Student Learns Firsthand How Data Can Impact the Syste.

Grace Meyer doesn’t remember 9/11. She was only 10 months old, but the event shaped her worldview as a youth in Sandpoint where family and teachers revisited the incident each year on its anniversary.

Meyer, a senior triple major in criminology, sociology and psychology at the University of Idaho, recalls the impact 9/11 had on the adults in her life but never explored the influence it had on the criminal justice system until she began pursuing her career at U of I.

“I began studying criminology because I thought it was interesting. I found true crime books, shows and podcasts fascinating in high school and wanted to dive into the material more deeply,” Meyer said.

Meyer worked alongside Professor Omi Hodwitz on the Guantanamo Recidivism Study and the Terrorist Recidivism Study, collecting demographics on people accused of terrorism who were held in military detention at Guantanamo Bay, and those convicted of terrorism in the U.S. court system. She helped compile data with the goal of answering a question: Which system is more effective at preventing recidivism? Were people held in one system more likely to commit another crime after being released than those held in the other?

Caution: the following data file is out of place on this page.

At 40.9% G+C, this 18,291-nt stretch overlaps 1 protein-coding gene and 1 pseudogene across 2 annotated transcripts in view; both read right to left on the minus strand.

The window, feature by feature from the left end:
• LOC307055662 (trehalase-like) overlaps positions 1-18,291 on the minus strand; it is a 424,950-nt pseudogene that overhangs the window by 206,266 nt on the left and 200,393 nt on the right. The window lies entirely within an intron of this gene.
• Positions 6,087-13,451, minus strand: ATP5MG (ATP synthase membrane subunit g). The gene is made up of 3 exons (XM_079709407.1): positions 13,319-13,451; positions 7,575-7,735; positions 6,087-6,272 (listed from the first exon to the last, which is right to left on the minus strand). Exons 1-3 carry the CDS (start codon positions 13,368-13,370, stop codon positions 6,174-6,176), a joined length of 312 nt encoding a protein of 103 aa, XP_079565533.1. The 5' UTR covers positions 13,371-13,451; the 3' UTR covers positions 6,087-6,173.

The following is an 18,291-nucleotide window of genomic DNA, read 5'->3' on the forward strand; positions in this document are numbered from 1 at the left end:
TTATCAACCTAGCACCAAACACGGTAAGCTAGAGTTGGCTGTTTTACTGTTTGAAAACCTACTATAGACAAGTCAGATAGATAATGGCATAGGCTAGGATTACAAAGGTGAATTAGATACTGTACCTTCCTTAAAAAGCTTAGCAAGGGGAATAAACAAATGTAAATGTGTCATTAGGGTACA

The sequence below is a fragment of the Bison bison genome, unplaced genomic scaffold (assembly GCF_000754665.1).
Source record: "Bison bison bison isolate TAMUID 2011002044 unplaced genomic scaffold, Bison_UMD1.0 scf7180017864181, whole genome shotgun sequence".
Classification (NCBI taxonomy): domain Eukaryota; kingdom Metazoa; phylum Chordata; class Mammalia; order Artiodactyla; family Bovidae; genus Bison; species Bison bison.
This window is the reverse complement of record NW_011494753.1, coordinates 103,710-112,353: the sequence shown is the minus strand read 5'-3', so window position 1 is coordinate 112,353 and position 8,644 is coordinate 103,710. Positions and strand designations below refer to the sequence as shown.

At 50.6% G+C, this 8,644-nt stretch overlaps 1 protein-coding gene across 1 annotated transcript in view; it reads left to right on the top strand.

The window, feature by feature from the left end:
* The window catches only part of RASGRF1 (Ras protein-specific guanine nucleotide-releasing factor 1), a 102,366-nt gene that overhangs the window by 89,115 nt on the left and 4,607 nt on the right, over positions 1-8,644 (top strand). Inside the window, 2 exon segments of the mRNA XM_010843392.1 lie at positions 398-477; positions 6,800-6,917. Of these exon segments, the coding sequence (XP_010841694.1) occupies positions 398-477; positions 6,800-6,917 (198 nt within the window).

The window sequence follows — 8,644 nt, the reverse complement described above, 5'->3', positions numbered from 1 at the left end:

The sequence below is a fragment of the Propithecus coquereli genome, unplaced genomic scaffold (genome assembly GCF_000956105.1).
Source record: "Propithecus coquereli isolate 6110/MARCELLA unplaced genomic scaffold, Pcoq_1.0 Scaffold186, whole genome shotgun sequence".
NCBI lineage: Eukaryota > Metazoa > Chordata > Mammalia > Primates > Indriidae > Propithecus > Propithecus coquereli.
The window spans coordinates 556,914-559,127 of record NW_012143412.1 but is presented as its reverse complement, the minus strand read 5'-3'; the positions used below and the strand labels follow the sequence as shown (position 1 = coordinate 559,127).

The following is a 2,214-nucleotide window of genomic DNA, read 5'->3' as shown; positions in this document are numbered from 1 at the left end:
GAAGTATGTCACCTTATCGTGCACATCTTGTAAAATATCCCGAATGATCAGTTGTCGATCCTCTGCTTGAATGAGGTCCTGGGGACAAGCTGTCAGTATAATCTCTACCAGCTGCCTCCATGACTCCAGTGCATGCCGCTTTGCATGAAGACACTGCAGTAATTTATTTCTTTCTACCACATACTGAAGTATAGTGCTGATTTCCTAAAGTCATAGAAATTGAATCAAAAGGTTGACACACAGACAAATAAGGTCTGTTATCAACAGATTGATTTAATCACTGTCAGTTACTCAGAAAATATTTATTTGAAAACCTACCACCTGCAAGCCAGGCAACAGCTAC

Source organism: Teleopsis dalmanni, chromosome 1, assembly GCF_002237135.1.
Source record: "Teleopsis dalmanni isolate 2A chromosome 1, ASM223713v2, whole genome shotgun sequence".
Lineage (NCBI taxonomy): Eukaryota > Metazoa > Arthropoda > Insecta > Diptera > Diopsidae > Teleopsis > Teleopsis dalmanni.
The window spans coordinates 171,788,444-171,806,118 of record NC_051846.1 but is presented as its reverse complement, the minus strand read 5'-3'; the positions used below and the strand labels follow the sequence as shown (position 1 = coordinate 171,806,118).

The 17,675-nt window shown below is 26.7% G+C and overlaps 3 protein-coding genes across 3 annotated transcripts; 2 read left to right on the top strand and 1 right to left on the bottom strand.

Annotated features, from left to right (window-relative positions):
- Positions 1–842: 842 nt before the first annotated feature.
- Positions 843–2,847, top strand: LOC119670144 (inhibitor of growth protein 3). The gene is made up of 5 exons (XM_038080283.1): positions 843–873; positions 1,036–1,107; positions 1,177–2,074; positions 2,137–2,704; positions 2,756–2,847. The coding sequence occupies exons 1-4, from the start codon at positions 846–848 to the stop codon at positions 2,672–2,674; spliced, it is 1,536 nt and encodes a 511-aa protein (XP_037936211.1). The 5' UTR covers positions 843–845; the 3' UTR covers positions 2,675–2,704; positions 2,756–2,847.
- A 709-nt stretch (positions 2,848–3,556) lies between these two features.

“For a policy maker, that’s a very scary thing. Do we need to be concerned about recidivism?” Meyer said. “It’s one thing to talk about all the things that are wrong with the system. It’s another to talk about what to do in the future. My mentors at U of I asked me to think about solutions and putting the implications of research into action.”

There are many differences between the two systems. U.S. courts guarantee the right to a speedy trial by an impartial jury and offer more programming to help offenders post-release. In the military system for non-U.S. citizens, the accused might never be tried or sentenced. They can be held indefinitely, and there is little emphasis on rehabilitation.

Meyer traveled with the team to one of the largest criminology conferences in the U.S., where Hodwitz presented the results from the two datasets, which indicate the U.S. court system may be more effective at preventing recidivism.

“I’m excited because I’m contributing so much more as an undergrad than I imagined,” said Meyer, who intends to pursue a graduate degree in criminology. “I didn’t realize I would be able to work with real data and research so early in my career.”